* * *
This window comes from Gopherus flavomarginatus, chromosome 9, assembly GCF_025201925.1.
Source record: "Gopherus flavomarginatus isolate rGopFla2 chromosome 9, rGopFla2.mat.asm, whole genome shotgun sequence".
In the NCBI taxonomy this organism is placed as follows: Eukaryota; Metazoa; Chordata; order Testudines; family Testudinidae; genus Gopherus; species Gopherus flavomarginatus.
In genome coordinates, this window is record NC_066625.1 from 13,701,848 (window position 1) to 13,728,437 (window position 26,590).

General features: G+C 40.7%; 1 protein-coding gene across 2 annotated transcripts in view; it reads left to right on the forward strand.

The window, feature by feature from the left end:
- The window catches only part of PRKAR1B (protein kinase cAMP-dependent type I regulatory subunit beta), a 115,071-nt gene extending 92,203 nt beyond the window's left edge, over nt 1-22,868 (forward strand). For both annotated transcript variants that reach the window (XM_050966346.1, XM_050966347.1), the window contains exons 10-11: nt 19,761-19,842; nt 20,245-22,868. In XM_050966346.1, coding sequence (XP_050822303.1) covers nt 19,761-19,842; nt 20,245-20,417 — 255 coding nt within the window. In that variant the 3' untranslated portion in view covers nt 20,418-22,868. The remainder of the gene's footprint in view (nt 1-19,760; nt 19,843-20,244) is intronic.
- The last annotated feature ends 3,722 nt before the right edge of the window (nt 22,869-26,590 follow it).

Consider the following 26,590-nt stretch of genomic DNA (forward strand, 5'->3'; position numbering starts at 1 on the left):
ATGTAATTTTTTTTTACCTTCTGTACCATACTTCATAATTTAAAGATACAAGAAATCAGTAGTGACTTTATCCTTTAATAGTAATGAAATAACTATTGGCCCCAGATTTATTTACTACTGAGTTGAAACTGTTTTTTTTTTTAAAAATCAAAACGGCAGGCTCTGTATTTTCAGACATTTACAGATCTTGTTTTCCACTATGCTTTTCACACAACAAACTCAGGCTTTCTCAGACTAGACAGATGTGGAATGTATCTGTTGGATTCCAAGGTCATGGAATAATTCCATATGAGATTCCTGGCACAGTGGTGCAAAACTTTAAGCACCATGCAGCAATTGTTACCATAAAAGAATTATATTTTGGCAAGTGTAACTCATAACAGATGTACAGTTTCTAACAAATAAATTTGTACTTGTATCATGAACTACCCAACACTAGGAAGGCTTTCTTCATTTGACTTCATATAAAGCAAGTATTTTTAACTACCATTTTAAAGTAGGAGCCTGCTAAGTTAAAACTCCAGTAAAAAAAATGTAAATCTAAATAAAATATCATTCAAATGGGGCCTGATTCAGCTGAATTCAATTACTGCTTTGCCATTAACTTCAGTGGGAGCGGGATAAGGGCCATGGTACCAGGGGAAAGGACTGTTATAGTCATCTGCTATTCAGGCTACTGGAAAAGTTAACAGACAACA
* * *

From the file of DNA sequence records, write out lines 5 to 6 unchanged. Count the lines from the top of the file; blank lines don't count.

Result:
General features: G+C 40.7%; 1 protein-coding gene across 2 annotated transcripts in view; it reads left to right on the forward strand.

The window, feature by feature from the left end: